Retail Pop-Up Stores Are a Good News/Bad News Trend for Landlords, Says Real Estate Expert Alex Radosevic, President of Canon Properties in Beverly Hills

Alex Radosevic

In the past few years, the pop-up store trend has helped revitalize many brick-and-mortar retailers, helping them burnish their brands and market products to a new generation of consumers seeking one-of-a-kind shopping experiences. Restaurants, boutiques, showrooms and galleries suddenly “pop up” in vacant storefronts, offering personalized experiences and unique entertainment, and then vanish as quickly as they appeared.

“For consumers, the pop-up shopping trend is a win-win, offering them unique experiences above and beyond the average brick-and-mortar visit,” said well-known industry insider Alex Radosevic. “But for landlords, temporary stores are a ‘good news/bad news’ scenario. Not all pop-up shops are created equal. If landlords are not careful, the costs of leasing to pop-ups can burst their profit margins.”

The Good News

For retailers, pop-up stores have become a go-to form of experiential marketing, as well as a low-risk way of testing new ideas and locations. For landlords, they are a good way to keep shopping areas more lively and increase foot traffic by continually offering something new for consumers to explore.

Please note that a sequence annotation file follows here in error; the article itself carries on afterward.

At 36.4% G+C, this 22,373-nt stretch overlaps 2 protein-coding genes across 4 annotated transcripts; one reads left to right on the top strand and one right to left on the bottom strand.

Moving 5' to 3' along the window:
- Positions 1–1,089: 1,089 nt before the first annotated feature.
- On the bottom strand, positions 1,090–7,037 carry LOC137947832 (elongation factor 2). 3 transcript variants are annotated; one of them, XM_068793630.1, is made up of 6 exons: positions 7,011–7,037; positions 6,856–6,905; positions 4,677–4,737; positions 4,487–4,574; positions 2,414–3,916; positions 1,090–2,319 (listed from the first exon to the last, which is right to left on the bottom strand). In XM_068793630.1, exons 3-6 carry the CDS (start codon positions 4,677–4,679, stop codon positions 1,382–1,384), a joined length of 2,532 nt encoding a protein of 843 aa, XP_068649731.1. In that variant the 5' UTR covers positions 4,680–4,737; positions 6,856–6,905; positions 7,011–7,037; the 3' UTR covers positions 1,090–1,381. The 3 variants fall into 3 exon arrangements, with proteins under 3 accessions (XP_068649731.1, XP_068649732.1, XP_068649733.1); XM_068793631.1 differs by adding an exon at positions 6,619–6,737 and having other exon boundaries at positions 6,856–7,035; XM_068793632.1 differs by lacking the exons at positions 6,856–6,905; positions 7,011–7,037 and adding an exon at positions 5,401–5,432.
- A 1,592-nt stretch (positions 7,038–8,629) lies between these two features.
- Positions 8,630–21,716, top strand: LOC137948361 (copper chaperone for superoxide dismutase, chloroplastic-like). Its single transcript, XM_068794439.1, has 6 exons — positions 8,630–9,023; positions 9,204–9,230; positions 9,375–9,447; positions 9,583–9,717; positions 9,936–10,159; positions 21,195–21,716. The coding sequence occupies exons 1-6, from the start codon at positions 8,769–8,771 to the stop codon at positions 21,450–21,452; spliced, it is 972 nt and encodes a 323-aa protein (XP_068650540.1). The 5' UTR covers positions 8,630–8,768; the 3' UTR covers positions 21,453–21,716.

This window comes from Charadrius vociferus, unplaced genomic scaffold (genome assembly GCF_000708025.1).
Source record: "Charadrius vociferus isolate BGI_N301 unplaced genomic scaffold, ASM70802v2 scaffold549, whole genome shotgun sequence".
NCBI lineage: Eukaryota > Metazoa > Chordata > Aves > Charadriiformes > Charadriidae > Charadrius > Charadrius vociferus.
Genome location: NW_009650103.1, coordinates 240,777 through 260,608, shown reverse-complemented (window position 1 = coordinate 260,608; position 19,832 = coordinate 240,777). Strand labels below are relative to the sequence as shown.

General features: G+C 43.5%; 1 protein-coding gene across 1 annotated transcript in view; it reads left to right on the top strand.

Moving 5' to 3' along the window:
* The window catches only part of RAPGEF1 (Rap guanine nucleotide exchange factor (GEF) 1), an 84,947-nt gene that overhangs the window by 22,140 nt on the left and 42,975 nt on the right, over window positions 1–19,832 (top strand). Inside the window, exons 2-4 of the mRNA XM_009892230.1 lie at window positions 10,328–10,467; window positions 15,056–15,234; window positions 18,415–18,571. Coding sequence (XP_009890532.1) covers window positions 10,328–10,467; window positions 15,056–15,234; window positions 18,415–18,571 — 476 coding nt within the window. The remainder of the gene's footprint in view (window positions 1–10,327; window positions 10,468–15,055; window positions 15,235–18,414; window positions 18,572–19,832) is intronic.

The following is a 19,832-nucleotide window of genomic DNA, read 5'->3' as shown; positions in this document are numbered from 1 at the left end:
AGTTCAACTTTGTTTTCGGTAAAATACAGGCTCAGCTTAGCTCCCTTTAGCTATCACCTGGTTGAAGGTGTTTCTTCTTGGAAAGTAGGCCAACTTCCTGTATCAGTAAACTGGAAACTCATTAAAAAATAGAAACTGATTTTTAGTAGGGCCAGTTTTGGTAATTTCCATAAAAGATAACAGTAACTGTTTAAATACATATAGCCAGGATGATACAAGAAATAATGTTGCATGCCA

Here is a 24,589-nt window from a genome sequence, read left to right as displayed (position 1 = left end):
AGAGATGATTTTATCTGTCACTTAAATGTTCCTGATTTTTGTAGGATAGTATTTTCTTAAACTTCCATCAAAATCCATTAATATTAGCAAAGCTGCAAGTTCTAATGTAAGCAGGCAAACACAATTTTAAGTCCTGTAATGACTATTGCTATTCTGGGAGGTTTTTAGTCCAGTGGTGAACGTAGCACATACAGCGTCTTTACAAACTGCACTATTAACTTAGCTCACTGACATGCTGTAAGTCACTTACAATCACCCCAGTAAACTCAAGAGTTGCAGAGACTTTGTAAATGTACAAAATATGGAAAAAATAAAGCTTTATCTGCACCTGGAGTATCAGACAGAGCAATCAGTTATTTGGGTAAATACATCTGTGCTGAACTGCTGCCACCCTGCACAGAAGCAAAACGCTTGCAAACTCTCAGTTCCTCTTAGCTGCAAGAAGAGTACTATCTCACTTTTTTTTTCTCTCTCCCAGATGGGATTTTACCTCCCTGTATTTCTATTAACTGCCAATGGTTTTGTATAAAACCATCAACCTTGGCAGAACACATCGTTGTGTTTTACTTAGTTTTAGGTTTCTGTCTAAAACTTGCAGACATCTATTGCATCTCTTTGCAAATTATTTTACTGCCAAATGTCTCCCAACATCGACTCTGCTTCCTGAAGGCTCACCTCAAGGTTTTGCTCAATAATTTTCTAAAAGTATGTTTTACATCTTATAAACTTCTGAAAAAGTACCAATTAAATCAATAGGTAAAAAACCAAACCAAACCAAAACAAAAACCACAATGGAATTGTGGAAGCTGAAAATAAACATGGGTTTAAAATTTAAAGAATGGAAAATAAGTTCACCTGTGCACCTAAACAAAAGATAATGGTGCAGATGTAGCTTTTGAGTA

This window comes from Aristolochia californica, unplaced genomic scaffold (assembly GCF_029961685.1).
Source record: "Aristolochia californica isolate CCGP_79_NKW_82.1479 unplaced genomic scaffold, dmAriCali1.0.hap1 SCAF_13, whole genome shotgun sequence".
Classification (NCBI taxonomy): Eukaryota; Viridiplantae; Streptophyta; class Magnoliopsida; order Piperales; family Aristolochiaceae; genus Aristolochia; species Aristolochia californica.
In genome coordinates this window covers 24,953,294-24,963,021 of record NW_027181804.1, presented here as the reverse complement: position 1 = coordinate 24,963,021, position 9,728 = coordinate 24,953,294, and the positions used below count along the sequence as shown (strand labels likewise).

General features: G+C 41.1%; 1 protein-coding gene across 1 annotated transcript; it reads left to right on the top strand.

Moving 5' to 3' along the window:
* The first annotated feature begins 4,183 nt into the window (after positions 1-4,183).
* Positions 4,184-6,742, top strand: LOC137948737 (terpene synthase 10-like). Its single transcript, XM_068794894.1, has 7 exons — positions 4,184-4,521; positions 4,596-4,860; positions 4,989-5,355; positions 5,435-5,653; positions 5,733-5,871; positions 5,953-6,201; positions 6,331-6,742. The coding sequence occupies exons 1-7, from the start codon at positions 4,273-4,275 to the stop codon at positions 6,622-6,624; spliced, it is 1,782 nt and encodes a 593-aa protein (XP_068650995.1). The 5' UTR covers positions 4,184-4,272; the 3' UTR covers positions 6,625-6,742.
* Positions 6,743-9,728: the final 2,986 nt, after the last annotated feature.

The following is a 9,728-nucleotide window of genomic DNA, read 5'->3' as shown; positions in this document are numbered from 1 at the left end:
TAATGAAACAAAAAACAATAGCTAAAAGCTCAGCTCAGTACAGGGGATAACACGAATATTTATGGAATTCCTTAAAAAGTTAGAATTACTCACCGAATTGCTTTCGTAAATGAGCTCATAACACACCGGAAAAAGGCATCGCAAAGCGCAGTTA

“Given the number of store closures in recent years, they can also prevent malls and shopping centers from looking like ghost towns,” said Radosevic, who owns and manages a real estate portfolio valued at more than $2 billion. “Empty spaces are not just aesthetically unappealing, they can damage the value of a property if they remain vacant too long.”

On the plus side, he added, landlords usually incur little risk by leasing space on a short-term basis, as long as the retailer has obtained the necessary permits from the city and mixes well with other tenants. “Pop-up shop leases usually last between six weeks and a year, with many retailers willing to sign month-to-month leases that could result in long-term tenancy.”

The (Potentially) Bad News

“On the minus side, rents for pop-up shops tend to be lower than those secured by traditional leases, sometimes as much as 40 percent below lease value. Therefore, it is important to evaluate how the pop-up tenant plans to use the space before negotiating the lease.

“From the property owner’s point of view, a pop-up concept works best when very few modifications are needed. Simple modifications are ideal; things that can be easily erected and then torn down. 

“Modifications are not a stumbling block to a deal because most pop-up tenants want an easy move-in/move-out phase, and landlords want little or no refit between tenants. As long as landlords do their homework in advance, leasing to pop-up tenants is usually a good bet.”

A member of the prestigious Forbes Real Estate Council, Alex Radosevic is the founder of Beverly Hills-based Canon Properties, a market leader in real estate investing and property management for many of the country's wealthiest families and business owners.

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Source: Canon Properties